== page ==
When David McGuiggan told his mother that he and his fiancée would be requesting cash gifts for their wedding last October, she was less than enthusiastic, he remembers. He got the impression that she found the practice uncouth and a little desperate. “For her generation, it was greedy, like you’re begging for money,” McGuiggan says. “Back then, you were gracious to receive three different irons, which really happened to my parents.”
“We don’t need three irons,” adds Meily Mendez, his now-wife. “We already have two.”
The couple had lived together for six years before getting hitched, and had already acquired all the irons, dinnerware, and bathroom towels they’d ever need. So instead of a traditional wedding registry—a wish list commonly composed of home items the couple deems necessary for starting their life together—McGuiggan and Mendez opted to just ask for money they could put toward hotels on their honeymoon and use to offset some wedding costs.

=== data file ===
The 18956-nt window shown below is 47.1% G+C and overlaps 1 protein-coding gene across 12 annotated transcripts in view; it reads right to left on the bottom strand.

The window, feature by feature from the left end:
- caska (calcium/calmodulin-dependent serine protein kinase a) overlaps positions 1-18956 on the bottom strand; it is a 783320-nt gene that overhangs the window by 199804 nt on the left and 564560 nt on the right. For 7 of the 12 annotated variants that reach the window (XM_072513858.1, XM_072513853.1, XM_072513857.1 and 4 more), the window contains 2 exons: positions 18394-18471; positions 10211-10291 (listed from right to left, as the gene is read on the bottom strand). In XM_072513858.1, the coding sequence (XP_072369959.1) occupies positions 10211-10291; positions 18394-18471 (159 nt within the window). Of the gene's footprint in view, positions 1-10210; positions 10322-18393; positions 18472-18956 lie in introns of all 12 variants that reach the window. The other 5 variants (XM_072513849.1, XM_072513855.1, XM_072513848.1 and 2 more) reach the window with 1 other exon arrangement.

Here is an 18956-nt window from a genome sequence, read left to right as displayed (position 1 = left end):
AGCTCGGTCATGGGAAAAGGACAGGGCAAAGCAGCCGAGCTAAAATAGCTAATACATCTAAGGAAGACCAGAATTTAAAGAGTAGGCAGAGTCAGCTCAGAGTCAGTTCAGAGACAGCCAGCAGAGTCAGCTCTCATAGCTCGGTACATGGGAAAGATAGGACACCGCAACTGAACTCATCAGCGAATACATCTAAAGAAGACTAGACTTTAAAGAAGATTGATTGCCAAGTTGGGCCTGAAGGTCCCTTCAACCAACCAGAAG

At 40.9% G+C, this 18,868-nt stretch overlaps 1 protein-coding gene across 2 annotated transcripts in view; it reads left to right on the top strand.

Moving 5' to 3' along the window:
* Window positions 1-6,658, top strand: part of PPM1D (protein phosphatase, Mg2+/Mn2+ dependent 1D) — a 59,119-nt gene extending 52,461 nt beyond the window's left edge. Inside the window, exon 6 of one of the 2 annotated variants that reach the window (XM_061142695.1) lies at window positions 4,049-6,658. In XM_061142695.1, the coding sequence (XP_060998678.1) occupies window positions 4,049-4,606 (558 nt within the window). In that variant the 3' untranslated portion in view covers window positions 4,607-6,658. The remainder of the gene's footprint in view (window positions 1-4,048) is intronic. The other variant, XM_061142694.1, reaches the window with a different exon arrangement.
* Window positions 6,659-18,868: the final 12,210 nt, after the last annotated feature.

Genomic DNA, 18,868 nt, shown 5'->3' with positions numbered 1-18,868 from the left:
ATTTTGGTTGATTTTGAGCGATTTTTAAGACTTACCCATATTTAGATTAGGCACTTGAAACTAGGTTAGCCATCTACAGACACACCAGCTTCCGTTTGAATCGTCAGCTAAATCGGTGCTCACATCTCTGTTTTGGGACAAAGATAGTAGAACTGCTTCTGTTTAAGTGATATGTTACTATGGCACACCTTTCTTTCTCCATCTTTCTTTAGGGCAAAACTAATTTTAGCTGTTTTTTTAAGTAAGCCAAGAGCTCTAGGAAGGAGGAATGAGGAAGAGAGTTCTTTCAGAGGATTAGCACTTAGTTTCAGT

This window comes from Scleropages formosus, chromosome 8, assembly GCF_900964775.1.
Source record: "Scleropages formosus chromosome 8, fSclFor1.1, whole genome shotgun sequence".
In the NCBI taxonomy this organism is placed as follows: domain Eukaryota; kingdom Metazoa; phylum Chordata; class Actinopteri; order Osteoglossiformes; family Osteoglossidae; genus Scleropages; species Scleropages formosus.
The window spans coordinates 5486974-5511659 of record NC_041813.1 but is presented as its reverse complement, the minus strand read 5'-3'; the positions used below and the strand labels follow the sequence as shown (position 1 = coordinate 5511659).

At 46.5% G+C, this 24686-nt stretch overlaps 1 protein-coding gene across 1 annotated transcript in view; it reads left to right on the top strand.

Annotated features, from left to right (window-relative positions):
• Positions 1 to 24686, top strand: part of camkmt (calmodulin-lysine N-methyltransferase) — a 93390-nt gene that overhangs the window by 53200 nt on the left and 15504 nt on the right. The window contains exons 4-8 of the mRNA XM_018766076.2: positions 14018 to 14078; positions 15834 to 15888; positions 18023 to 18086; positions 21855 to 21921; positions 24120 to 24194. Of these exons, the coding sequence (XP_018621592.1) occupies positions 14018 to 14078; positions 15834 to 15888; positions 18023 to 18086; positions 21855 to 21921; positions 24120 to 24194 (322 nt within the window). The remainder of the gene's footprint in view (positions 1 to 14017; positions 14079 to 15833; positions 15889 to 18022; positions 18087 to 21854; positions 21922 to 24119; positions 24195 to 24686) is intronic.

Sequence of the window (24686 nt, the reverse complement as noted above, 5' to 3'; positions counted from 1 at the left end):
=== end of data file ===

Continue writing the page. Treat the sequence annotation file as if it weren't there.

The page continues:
The pair collected money through Honeyfund, an online wedding registry that lets guests electronically contribute money to projects, excursions, and expenses as decided by the betrothed. Couples raise money for milestones such as fertility treatments, home down payments, and honeymoons—but even more trivial items such as Amazon gift cards and gas for road trips. (Couples also can request money for no specific goal.) The result is a swirl of online retail registry common at stores such as Williams-Sonoma and Macy’s with a digital fund exchange such as PayPal or Venmo.